Personal Health  
comments_image Comments

Burt's Bees, Tom's of Maine, Naked Juice: Your Favorite Brands? Take Another Look -- They May Not Be What They Seem

One of AlterNet's most popular articles of the year: Confident that you are buying good, socially conscious brands? Find out the real story.

Continued from previous page

 
 
Share
 
 
 

The Burt's Bees story is disconcerting. I vaguely remembered long ago that one of my favorite ice cream products, Ben & Jerry's, sold out. Unilever (which also owns Breyers), the giant conglomerate with an estimated market cap of $50 billion and close to 174,000 employees, bought Ben & Jerry's in 2000 for $326 million.

I began to wonder about the other products I liked, trusted and respected for their independence and their social responsibility. How many were really owned by big corporations, who were going out of their way to hide the link between the big corporate company with the small, socially responsible brand? It didn't take long for my list of disappointments to grow and grow.

Upon first meeting someone, I can usually tell a quite a lot about them by the contents of their bathroom. The brand I see most often behind medicine cabinets of people I consider to be environmentally conscious is Tom's of Maine. What Tom's says to me about the person is that they are willing to spend a little bit of extra cash in order to take proactive steps to help green the Earth.

Well, no more. My bathroom assessments will never be the same. Tom's of Maine is owned by Colgate-Palmolive, a massive, tanklike company with an estimated 36,000 employees and revenue of approximately $11.4 billion. Its big products include: Ajax, Anbesol and Speedstick.

I am only left to wonder, is Trader Joe's, popularly known to showcase Tom's of Maine in its hygiene department, just as much in the dark about all of this as I have been? Or is Joe's simply another conduit for big corporate products?

As my curiosity grew, I took a little field trip to the grocery store with one of my friends to be a "brand anthropologist." "Let's get to the bottom of this," I said, aiming to check out all of the brands that I and countless other good consumers were buying in our efforts to support grassroots business and not corporate behemoths. Little did I know how deep the hole was going to be, and in some cases, how hard to find out who owns what.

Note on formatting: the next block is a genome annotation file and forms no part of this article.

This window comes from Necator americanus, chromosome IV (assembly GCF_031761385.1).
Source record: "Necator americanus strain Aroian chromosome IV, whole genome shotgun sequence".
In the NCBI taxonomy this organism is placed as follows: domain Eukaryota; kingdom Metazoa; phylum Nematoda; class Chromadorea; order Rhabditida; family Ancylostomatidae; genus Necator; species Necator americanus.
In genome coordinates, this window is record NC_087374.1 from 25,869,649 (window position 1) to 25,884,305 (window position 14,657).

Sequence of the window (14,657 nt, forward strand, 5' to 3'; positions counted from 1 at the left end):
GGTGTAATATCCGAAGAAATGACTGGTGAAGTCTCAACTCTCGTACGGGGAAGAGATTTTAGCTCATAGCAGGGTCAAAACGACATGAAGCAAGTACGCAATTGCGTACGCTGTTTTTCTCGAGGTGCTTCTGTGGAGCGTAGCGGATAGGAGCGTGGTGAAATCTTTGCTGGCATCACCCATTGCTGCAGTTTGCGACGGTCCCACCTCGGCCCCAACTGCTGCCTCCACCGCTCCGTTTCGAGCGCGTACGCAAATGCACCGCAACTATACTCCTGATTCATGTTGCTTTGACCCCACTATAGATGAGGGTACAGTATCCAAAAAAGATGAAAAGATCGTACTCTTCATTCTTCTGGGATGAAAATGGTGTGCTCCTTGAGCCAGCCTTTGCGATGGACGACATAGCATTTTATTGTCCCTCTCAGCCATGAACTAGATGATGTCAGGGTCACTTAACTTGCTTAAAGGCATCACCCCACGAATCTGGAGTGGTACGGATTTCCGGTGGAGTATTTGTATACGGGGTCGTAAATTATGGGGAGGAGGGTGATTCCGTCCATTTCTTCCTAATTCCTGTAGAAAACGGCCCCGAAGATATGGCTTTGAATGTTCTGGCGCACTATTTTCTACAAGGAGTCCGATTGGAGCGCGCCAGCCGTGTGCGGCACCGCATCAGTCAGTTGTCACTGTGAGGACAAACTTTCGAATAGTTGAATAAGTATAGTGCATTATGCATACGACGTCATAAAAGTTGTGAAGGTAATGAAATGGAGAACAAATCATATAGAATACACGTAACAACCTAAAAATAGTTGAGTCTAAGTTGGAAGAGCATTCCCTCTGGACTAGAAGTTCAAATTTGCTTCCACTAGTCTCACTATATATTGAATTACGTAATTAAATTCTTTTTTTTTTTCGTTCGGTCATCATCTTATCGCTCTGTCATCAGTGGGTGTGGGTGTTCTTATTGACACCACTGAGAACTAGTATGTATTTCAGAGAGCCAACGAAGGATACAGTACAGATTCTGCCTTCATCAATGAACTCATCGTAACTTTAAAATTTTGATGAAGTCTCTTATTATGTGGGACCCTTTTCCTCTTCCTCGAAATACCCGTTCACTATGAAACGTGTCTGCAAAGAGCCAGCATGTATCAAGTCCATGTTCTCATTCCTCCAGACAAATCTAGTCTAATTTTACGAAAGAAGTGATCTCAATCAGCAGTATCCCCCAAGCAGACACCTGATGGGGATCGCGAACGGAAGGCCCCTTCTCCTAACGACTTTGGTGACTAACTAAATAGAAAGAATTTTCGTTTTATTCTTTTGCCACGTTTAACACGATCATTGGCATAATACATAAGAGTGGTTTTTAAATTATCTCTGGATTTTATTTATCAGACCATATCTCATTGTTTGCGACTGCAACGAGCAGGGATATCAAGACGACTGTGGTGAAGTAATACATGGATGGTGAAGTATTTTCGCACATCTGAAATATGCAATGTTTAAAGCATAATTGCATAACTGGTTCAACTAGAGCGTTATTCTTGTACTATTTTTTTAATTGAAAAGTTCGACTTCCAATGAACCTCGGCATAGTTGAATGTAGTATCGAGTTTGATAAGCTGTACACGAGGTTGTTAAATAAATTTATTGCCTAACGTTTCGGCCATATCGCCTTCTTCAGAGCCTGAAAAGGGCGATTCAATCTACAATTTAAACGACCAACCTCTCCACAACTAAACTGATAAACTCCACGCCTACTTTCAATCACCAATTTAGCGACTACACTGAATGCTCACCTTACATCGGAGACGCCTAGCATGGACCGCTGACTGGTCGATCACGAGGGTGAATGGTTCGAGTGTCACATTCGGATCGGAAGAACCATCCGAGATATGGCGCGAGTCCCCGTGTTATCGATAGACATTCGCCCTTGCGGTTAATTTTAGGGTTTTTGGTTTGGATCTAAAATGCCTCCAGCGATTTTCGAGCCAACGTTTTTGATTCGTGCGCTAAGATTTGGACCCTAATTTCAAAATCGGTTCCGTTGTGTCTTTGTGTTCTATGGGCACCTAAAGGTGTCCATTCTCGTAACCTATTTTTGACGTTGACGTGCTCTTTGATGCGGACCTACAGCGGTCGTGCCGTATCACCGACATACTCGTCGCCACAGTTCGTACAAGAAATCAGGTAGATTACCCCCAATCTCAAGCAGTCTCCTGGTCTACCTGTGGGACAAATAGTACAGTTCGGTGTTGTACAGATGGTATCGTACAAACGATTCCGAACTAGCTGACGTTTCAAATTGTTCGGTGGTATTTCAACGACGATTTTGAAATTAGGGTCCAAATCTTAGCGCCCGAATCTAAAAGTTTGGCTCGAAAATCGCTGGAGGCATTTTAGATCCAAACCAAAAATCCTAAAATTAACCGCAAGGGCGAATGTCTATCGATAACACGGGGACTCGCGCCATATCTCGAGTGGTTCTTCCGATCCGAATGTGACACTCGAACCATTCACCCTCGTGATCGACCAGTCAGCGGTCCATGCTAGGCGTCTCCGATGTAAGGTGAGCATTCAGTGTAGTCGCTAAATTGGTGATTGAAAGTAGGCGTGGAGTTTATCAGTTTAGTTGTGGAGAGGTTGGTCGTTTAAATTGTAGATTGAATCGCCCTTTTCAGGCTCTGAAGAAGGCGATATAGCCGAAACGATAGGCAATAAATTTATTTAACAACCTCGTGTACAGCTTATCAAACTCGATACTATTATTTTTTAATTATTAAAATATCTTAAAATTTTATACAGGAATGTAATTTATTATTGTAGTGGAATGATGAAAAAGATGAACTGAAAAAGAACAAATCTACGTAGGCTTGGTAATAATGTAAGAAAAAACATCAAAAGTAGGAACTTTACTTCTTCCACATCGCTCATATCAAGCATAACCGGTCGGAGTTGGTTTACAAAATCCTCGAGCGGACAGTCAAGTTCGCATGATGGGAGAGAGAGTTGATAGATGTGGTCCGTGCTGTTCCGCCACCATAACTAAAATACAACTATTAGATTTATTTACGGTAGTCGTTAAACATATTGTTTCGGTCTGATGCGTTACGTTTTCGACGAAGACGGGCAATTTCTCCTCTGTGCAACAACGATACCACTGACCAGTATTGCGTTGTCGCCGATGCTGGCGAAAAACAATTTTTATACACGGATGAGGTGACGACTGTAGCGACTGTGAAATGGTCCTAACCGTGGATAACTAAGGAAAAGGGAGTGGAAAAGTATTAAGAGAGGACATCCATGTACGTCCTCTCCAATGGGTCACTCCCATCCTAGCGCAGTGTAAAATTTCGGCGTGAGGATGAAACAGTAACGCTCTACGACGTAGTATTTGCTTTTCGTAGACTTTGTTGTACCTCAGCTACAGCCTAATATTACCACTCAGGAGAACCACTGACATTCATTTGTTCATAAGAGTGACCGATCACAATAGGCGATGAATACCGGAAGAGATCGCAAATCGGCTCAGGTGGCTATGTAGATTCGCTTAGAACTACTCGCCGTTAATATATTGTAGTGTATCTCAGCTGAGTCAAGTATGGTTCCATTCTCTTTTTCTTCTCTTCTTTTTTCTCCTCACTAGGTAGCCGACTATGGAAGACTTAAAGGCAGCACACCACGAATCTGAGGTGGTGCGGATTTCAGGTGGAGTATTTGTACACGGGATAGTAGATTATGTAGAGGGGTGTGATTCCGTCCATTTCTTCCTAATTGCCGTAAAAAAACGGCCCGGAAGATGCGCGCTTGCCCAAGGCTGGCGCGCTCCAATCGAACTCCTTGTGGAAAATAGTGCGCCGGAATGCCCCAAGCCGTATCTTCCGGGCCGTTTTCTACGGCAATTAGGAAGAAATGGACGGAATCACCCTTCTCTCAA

Thinking Dairy

In the dairy section sit many flavors of Stoneyfield Farm Yogurt. I knew its socially conscious CEO, Gary Hirshberg, had created major organic brand recognition to become the No. 1 seller of organic yogurt in the United States, but since then Danone, the French conglomerate (which also owns Brown Cow), acquired a majority holding in Stoneyfield. This is the same Danone that had to recall large quantities of its yogurt in 2007 after it was found to contain unsafe levels of dioxins. (In an interesting twist, the still-active Hirshberg sits on the board of Dannon U.S.A. Unlike most of the early entrepreneurs, who took the dough and left the scene, Hirshberg is still involved. )

Meanwhile, I learned that Horizon Organic milk was bought out by the largest diary company in the U.S., Dean Foods Co., in 2005.

Thirsty? Juices and Water

Next I ventured to the juice section. Drinking Odwalla juices was an expensive habit I had justified for years because of its healthy California brand. The ubiquitous refrigerators in thousands of stores should have given it away that Odwalla wasn't the small company it once was. It is now owned by Coca-Cola. Almost as soon as Coca-Cola bought the company, back in 2001 for $181 million, it stopped selling the fresh-squeezed OJ that had made Odwalla famous and popular among the healthy set. With its massive distribution system, fresh squeezed wouldn't last the days and weeks the juices are in transit or on the shelf.

 
See more stories tagged with: